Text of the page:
What’s the SRC about?
Physical activity can have health benefits for people with cystic fibrosis, we all know that. However, many questions need to be answered to ensure physical activity has the greatest effect it can. The aim of the SRC is to find some answers to a range of questions:
1. What is the optimum level of exercise people with CF should take part in? What intensity (how hard it is) and length of exercise is needed to give the most beneficial effects?
2. What are the physiological limitations of people with CF doing exercise, in comparison to healthy people? For example, what impact do reduced lung function, lung infections and CFTR gene mutations themselves have on their physical activity.
3. How can people with CF, their families, friends and clinical teams work out the best way to fit physical activity into their lives?
The research is being led by Dr Craig Williams and colleagues based in Exeter. Other parts of the study are being conducted in Swansea, Toronto in Canada and Australia respectively (such a geographical spread of collaborators means some very early starts for the Exeter team at their regular teleconferences!).
What are the limitations to measuring the benefits of exercise?
In order to work out what the best level of physical activity is for people with CF, there need to be effective and reliable ways to measure how much exercise people are doing. These can range from ways of literally measuring movement, for example the type of thing that is within a pedometer or accelerometer, to answering questionnaires about the amount of activity someone has completed, through to monitoring physical activity online. For all of these measurements, adjustments need to be made to take into account that someone has cystic fibrosis.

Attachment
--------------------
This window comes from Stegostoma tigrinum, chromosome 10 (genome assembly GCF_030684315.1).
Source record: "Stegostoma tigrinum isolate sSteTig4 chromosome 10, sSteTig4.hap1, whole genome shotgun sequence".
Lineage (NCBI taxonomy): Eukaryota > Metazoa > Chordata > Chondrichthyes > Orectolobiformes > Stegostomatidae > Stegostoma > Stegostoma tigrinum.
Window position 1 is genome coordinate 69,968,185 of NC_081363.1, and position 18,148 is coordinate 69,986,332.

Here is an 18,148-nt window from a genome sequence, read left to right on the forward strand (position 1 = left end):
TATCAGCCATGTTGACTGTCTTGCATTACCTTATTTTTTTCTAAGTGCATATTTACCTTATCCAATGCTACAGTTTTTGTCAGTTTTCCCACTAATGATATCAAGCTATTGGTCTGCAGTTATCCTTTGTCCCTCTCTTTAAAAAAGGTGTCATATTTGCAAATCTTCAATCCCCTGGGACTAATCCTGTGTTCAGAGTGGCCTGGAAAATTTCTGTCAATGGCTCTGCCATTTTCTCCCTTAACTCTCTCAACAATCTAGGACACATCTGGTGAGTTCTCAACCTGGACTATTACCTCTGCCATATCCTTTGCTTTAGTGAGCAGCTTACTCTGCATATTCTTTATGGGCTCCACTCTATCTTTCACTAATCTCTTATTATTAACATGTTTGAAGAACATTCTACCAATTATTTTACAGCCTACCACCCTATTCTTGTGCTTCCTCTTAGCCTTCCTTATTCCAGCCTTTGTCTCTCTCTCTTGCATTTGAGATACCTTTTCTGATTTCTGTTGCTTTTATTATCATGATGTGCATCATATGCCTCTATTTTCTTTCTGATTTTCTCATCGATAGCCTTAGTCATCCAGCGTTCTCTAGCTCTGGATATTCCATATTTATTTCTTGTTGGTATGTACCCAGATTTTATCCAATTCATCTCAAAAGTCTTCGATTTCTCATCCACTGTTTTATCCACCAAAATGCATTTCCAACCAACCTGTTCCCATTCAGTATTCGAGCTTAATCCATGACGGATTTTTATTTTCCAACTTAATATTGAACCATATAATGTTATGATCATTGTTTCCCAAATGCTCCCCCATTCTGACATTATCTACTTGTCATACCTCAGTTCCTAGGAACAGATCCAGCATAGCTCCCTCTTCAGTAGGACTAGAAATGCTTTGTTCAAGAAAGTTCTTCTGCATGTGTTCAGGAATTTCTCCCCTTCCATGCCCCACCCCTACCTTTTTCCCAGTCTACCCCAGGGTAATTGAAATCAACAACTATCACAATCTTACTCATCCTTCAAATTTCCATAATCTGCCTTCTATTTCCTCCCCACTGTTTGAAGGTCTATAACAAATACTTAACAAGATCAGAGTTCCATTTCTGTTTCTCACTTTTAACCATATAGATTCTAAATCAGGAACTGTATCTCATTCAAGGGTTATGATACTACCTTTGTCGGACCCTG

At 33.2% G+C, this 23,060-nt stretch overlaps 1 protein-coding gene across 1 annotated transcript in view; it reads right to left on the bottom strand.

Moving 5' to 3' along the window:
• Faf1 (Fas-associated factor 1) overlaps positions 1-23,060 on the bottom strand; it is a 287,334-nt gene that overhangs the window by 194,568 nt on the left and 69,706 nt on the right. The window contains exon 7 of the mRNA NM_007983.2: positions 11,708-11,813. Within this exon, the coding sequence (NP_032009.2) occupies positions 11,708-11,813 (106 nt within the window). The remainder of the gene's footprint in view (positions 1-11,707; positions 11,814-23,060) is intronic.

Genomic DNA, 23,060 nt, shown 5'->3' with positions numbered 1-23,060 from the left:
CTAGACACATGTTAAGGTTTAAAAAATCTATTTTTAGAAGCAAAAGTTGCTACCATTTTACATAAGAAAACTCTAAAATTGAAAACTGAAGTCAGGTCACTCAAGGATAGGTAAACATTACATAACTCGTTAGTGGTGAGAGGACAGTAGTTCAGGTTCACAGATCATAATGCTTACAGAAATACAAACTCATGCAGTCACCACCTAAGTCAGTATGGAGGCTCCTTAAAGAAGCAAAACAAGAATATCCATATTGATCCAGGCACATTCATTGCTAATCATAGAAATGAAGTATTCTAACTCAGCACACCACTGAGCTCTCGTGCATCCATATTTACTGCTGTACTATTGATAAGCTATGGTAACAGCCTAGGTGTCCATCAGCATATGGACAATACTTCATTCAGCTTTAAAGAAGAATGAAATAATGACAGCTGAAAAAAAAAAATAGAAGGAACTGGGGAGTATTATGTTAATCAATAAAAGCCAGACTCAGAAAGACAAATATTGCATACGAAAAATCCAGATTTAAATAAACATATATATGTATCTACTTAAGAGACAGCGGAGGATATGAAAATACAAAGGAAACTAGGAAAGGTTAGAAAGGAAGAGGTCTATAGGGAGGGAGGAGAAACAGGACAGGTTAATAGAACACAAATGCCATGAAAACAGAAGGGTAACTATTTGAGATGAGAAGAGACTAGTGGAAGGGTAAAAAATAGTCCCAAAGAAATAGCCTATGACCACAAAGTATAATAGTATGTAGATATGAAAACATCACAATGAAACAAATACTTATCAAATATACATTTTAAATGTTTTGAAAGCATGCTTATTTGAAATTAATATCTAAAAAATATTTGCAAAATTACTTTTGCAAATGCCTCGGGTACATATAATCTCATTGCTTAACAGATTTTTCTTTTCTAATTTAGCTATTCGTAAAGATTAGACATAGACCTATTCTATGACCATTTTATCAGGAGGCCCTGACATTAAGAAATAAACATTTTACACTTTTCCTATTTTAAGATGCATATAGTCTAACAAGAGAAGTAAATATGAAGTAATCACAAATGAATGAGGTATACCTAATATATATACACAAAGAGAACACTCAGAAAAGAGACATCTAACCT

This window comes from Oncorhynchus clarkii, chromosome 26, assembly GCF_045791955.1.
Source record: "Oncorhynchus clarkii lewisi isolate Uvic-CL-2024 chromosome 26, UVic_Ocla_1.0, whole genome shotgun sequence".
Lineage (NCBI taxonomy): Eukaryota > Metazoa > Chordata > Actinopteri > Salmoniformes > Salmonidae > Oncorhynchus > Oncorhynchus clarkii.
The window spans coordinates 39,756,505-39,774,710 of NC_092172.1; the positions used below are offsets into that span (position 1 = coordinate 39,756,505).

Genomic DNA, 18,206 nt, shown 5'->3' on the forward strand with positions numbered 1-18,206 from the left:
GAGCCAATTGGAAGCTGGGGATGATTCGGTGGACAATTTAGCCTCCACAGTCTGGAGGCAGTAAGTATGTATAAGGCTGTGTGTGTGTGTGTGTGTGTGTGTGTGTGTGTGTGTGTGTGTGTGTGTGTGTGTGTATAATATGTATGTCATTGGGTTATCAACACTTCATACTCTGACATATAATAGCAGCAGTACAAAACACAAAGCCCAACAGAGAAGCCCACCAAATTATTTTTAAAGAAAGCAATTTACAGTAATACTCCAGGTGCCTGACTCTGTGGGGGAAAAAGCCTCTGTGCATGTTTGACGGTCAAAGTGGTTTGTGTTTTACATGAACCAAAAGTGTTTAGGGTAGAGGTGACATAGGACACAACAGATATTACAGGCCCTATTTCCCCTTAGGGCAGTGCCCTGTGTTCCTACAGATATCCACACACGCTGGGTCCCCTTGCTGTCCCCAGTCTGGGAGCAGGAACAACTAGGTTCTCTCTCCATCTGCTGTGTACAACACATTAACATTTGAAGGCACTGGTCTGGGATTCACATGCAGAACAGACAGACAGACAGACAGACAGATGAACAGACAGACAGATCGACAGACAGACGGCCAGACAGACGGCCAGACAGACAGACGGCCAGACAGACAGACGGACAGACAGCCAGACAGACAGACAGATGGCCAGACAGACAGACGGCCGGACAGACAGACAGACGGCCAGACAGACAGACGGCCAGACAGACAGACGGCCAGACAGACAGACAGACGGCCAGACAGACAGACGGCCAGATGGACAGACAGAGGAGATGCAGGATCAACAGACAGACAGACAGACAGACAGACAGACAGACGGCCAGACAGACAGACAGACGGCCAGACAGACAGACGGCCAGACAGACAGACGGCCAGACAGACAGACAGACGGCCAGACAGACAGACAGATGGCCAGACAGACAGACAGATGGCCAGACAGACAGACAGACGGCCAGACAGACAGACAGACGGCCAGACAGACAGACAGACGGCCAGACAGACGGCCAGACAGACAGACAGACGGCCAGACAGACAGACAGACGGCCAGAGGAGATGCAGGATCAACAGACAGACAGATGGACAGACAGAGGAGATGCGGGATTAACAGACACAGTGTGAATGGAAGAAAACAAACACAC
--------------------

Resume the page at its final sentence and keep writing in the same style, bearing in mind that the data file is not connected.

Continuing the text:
PhD student Mayara Silveira based in Dr Melitta McNarry’s research group in Swansea is currently working on calibrating the ‘accelerometer’ within pedometers. An accelerometer is the part that measures movement. Once an accelerometer has recorded how much someone moves, then maths equations are applied to convert the movement into how much energy has been used to make the movement. These equations were worked out using information from healthy people. People with CF may use energy differently to healthy people so these equations are unlikely to be accurate. Mayara had the unenviable task of reviewing 540,630 descriptions of methods for interpreting accelerometer data, to hone in on the best set of equations for measuring physical activity in people with cystic fibrosis.
What happens in your body when you exercise?
When you take part in exercise the muscles that you are using need a good supply of energy for the muscles to contract. After a contraction, each individual muscle cell needs to be able to recover quickly, in order to get ready to contract again to keep you moving.